Tony also demands that Heaven stop writing to her family but, of course, Heaven continues to try to reach out to them.  Her siblings aren’t doing quite as well as Heaven.  For instance, one sister is living in a trailer.  Her brother is working at a circus.  And her two youngest siblings are living in Washington, D.C, where they’re undoubtedly surrounded by politicians and interns.  AGCK!  It’s a fate worse than spending the rest of your life brewing moonshine in the hills.

And, while dealing with all of this, Heaven is also trying to graduate from high school and hopefully get into an Ivy League college!  She wants to study literature.  At one point, she explains that her favorite writer is Shakespeare but that she also really loves Fitzgerald.  She says that Fitzgerland “saved the best for last,” with Tender Is The Night.  It was at this point that I yelled, “HIS LAST NOVEL WAS THE LAST TYCOON!” and threw a shoe at the TV. 

Complicating matters even further is the fact that her old backwoods boyfriend, Logan (James Rittinger), is attending college in Boston.  Logan says that he doesn’t want anything to do with Heaven because he’s still angry over everything that happened during the previous movie but it’s pretty obvious that he’s still in love with her.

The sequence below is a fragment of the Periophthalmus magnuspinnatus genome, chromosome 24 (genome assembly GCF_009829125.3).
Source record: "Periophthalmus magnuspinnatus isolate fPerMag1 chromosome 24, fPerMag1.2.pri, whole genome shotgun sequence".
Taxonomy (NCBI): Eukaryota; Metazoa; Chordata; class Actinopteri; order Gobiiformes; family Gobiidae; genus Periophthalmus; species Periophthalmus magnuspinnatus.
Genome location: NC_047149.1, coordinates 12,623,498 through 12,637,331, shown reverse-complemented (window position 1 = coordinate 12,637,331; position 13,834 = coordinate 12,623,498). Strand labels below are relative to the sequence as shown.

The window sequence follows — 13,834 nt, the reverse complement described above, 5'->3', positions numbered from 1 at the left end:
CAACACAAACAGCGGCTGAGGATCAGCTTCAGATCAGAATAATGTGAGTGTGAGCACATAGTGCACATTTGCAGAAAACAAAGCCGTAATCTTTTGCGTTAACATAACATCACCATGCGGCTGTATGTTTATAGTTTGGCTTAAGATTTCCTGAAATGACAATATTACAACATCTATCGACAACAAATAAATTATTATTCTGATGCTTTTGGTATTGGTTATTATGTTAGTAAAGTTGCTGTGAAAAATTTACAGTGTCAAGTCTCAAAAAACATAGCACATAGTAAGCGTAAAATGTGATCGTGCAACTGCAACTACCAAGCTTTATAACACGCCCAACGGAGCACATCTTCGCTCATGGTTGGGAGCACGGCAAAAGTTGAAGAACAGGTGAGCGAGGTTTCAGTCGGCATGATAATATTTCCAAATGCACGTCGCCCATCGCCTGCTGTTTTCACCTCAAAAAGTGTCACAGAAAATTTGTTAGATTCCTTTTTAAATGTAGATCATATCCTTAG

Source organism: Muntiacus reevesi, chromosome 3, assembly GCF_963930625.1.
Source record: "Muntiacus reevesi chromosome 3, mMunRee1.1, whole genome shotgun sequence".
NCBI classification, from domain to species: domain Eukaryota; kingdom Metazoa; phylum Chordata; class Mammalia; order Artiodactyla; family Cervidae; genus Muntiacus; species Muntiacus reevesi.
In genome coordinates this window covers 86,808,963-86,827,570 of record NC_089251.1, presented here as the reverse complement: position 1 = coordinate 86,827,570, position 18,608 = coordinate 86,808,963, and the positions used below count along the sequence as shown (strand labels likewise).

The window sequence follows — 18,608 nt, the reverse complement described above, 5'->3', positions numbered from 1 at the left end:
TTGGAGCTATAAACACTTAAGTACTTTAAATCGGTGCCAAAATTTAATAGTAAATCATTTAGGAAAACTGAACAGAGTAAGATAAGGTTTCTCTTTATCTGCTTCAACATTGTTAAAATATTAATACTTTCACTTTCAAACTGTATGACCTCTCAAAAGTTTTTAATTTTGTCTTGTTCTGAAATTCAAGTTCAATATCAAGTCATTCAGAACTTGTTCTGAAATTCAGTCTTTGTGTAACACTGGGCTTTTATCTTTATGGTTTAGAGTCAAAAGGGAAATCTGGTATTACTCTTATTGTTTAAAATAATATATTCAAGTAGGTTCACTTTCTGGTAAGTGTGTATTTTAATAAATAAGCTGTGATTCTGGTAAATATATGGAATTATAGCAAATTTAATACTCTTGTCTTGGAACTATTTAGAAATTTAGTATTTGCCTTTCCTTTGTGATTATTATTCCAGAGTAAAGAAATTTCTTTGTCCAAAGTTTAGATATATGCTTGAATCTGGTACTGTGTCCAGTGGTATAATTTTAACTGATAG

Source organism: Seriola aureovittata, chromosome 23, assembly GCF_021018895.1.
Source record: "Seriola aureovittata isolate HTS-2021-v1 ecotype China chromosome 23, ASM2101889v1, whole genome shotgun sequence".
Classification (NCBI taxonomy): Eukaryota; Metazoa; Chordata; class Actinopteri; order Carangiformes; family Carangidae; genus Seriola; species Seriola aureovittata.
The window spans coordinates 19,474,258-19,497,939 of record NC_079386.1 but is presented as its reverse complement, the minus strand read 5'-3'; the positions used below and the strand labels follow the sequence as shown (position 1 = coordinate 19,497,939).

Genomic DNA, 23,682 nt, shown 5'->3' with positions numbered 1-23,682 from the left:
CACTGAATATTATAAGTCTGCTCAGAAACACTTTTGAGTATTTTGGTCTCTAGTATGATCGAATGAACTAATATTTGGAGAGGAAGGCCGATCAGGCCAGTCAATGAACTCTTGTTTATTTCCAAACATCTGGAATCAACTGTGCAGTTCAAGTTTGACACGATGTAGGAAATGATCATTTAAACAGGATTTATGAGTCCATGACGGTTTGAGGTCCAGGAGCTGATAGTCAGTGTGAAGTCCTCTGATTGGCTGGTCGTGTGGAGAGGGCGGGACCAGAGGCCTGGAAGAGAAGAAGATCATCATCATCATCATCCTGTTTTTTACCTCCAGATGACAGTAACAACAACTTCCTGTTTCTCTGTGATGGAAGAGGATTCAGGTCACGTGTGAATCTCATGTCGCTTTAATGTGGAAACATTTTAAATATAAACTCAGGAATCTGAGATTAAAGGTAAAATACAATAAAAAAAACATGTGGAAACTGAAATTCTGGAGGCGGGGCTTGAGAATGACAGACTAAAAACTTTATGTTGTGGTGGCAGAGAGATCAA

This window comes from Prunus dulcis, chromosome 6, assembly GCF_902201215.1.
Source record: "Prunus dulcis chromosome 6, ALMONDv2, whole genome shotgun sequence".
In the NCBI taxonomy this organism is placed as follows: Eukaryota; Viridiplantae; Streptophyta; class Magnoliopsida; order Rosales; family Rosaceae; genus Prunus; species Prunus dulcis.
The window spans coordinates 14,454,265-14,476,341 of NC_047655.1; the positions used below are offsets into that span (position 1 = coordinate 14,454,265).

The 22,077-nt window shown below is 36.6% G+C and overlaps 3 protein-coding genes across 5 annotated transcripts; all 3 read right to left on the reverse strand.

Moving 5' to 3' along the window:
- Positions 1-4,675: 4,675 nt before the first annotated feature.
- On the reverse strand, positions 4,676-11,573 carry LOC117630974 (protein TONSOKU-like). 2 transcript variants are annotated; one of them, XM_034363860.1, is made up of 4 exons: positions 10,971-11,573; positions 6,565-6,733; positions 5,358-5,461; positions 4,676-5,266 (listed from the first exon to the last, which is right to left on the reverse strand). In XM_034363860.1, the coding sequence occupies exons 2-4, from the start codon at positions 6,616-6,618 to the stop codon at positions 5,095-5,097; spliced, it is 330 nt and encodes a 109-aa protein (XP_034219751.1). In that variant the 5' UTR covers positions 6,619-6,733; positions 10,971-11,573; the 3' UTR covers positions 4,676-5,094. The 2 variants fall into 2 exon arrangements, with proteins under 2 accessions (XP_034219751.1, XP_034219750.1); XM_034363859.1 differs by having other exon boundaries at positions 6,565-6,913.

And then….

Well, listen — a lot happens in Dark Angel.  As opposed to Heaven, Dark Angel is full of twists and turns.  Everyone’s got a deep, dark secret and, at time, it gets a bit overwhelming trying to keep track of it all.  Then again, that’s what makes a film like this fun.  It’s just so over-the-top and implausible that you really can’t help but enjoy watching it all play out.  Every few minutes, someone else is popping up and either taunting Heaven for being from the hills or revealing that they’re actually one of her relatives.  Seriously, this is one messed up family.  The good thing is that Dark Angel seems to be aware of how silly all of the melodrama occasionally is.  The other good thing about Dark Angel is that it mostly involves rich people instead of poor people, which means that, as opposed to the first film, everyone gets to wear nice clothes.

Annalise Basso again makes all of us redheads proud in the role of Heaven but the film is really stolen by Jason Priestley, who appears to be having the time of his life playing the ambiguously evil Tony.  Kelly Rutherford is a bit underused as Jillian but she does get one good scene towards the end of the film and she makes for a stylish drunk.

The sequel to Dark Angel, Fallen Hearts, will air on Lifetime later tonight and hopefully, I’ll have a review of it up on Sunday.  And if I don’t, I guess you’ll just have to spank me like a character in a V.C. Andrews novel….

Lifetime Film Review: V.C. Andrews’ Heaven (dir by Paul Shapiro)